When the Philadelphia Flyers acquired Brayden Schenn in the summer of 2011, many believed they were getting the best prospect in the world. After all, Schenn was coming off a 2011 World Juniors performance that still stands as the most dominant so far this millennium where he put up 18 points in 7 games, and played three of those games with a separated shoulder. When you’re the main piece in a trade where the team you’re going to trades their captain and franchise player, there are going to be high expectations.
Brayden Schenn’s First Two Seasons in Philadelphia
Brayden Schenn hasn’t met the expectations that most people have had for him because they were so lofty. He showed flashes in each of his first three years in Philadelphia. In the 2012 playoffs, he was a force to be reckoned with in the opening round against the Penguins.
He was physical, speedy, instinctive, and a highly effective player. After laying those two big hits, he added a goal and two assists as the Flyers took a 1-0 series lead over the Penguins. He finished those playoffs with nine points in eleven games after a regular season with eighteen points in 54 games.
The next season, Schenn showed more flashes of brilliance. Throughout the season, he was shuffled between playing left wing and center after playing center for his entire career. He had a month of impressive play between February 1st and March 2nd, where he managed six goals and eleven assists for seventeen points in sixteen games. What position was Schenn playing during that entire point-per-game sixteen game streak? Center. Seventeen of Schenn’s 26 points last season came during that stretch at center. The other nine points came during the other 31 games of the season where Peter Laviolette was constantly juggling him between wing and center.
This offseason, the Flyers shocked the hockey world when they signed Vinny Lecavalier. A long-time center himself, the move implied that Schenn was going to have to make the permanent transition to wing. With Claude Giroux occupying the top spot and Sean Couturier firmly entrenched as the shutdown third line center, Schenn appeared destined for the wing.
The Emergence of Hartnell-Schenn-Simmonds
On December 8th, it was announced that Lecavalier would miss 3-4 weeks with a back injury. It was the third separate injury that caused Lecavalier to miss time this season. Three days later, the Flyers faced off against the defending champion Chicago Blackhawks, and were resoundingly defeated by a score of 7-2.
After that game, everything changed in Philadelphia. Coach Craig Berube switched up the top six, putting newcomer Michael Raffl on a line with Claude Giroux and Jake Voracek, and placing Brayden Schenn in between Scott Hartnell and Wayne Simmonds. The results have been staggering to say the least. The top line immediately caught fire, ripping off a combined 22 points in the first four games since they were put together.
For the second line, there was more of a delayed effect. They stayed together by default because the Giroux and Couturier lines were playing so well together, and no one of the 4th line was worthy of promotion. In their first four games together, the trio combined for just one goal and four assists, nothing compared to the first line.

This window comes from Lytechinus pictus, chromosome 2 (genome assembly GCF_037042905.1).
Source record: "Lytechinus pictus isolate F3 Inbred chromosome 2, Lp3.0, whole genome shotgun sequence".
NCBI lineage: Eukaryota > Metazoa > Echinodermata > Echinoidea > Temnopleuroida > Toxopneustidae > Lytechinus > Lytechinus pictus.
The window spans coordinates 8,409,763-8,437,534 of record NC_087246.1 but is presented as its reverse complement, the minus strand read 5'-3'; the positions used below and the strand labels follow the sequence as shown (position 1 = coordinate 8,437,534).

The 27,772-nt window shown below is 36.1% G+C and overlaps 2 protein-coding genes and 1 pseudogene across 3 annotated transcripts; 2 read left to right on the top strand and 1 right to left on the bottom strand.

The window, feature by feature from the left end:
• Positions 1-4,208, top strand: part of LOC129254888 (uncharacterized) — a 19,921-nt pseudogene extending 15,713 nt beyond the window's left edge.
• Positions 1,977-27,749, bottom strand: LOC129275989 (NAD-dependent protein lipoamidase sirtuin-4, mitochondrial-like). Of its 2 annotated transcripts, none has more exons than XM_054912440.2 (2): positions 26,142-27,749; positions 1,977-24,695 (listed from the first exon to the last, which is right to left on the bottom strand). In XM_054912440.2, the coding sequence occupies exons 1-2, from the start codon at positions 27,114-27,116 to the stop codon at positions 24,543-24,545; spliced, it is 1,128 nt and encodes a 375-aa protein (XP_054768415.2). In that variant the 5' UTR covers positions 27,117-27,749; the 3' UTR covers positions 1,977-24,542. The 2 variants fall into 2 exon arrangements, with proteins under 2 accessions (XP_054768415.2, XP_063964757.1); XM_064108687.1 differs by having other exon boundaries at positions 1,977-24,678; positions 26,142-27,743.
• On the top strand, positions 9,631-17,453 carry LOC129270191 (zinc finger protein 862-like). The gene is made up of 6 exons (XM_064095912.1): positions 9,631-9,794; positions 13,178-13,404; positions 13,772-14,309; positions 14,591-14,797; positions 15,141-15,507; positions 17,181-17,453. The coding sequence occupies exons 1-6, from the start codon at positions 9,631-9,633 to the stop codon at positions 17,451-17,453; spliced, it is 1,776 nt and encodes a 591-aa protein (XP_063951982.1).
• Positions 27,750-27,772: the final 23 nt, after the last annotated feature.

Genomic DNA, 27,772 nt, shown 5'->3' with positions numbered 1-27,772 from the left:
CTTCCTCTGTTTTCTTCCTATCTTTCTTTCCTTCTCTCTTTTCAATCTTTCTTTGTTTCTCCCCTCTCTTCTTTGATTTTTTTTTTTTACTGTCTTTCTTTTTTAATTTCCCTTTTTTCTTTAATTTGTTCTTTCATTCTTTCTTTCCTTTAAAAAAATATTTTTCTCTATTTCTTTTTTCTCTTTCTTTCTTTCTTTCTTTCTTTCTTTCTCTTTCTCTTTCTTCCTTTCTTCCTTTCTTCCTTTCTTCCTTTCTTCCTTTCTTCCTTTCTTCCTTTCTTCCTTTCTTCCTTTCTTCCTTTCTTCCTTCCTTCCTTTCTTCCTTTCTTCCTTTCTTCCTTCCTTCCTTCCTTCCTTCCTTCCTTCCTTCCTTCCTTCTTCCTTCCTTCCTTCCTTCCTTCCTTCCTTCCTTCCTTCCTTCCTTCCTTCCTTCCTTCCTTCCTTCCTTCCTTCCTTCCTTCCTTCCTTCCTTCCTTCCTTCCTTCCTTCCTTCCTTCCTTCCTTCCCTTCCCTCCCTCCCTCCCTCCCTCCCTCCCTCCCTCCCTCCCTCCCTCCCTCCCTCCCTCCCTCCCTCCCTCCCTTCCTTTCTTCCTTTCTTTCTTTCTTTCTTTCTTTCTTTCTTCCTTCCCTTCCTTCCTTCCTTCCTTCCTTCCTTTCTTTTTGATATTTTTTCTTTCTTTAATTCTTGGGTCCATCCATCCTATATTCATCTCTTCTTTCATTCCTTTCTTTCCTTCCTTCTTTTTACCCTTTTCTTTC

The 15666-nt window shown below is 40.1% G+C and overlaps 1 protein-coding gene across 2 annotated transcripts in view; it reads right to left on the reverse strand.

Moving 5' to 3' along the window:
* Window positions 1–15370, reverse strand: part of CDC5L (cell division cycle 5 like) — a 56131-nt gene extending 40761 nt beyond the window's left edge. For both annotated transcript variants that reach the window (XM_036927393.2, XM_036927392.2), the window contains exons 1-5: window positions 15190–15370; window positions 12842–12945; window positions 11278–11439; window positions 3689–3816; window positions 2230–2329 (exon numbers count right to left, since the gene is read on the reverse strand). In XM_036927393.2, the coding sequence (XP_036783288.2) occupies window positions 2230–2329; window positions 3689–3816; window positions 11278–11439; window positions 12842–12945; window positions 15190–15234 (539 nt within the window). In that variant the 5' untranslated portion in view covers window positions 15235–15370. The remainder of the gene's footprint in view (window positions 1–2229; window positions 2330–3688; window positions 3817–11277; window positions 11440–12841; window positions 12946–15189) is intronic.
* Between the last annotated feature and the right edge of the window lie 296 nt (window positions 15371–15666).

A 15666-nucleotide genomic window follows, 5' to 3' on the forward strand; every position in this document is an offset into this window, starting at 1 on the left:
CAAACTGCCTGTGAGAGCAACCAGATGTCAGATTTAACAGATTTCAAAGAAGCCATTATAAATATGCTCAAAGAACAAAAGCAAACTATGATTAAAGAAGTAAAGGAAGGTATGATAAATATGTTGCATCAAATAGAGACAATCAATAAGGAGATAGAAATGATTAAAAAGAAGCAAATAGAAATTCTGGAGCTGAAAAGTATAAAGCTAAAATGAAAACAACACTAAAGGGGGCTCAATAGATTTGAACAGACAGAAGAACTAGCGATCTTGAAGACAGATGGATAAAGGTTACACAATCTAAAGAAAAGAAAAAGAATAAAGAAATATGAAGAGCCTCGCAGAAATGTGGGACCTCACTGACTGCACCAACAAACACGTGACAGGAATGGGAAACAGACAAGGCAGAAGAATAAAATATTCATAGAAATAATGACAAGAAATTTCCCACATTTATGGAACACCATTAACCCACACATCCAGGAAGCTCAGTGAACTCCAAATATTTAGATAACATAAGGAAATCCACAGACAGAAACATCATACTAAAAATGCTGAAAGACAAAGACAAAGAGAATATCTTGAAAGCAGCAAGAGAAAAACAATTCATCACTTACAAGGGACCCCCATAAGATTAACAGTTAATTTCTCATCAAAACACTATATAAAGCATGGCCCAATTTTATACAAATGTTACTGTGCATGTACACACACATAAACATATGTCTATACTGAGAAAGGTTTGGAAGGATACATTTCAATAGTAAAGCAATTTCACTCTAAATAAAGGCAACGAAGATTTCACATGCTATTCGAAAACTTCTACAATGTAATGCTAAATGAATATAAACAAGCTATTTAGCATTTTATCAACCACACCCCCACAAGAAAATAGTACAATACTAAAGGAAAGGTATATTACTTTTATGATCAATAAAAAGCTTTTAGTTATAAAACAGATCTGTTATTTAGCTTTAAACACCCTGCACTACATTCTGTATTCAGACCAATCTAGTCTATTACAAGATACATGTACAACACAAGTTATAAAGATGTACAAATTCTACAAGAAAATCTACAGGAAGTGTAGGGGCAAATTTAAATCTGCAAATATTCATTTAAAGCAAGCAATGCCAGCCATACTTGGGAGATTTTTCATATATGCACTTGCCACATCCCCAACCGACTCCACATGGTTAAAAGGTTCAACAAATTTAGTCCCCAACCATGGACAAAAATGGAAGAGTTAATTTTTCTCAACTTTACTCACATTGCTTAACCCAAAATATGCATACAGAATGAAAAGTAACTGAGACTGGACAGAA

After a few practices and four games together, the line caught fire. In the nine games since then, Simmonds has twelve points, Hartnell has nine points, and Schenn has nine points. Every member of the line has been playing at a point-per-game pace. They have done it through hard work and grit. The line has been very effective below the dots, grinding on the boards and working the cycle where their big bodies are dominant. Not only has the line played well, but the team is 10-2-1 since losing to the Blackhawks.
Schenn was given a chance to prove himself at center, and he’s taken the bull by the horns. In the two most significant stretches where Brayden Schenn has been allowed to play center as a Flyer, he’s combined for 26 points in 25 games. Thankfully, Craig Berube has taken notice of Schenn’s elevated play at center, and kept him there even when Vinny Lecavalier returned to the lineup. When the Flyers let Brayden Schenn play center, he dominates. Does it make sense to invest in a depreciating Lecavalier at center, or a young, appreciating asset like Schenn at center? The answer is simple. If Schenn stays at center, the Flyers will profit.
Brayden Schenn’s Offense in Context
Despite not meeting some of the lofty expectations set by fans, Brayden Schenn’s development as a Flyer has been encouraging. His exploits at center are impressive, as detailed above, and he’s seen consistent growth in his game. His points-per-game has increased each year, from .33 in 2011-12 to .64 in 2013-14. His even strength points per 60 minutes is second on the team among regular players, behind Simmonds. His ESP/60 has also increased every year he’s been in Philadelphia, from 1.22 to 1.95 this season.
This year, Schenn has averaged 15:43 in combined even strength and power play time, and produced 28 points. Mike Richards has averaged 15:46, and has 28 points.
Bill Schoeninger is a Philadelphia Flyers writer and current Boston University student studying business. Coming to THW from Hometown Hockey, Bill follows and writes about the Flyers, Boston University Terriers, and NHL Draft prospects. Follow him on twitter @BSchoeninger17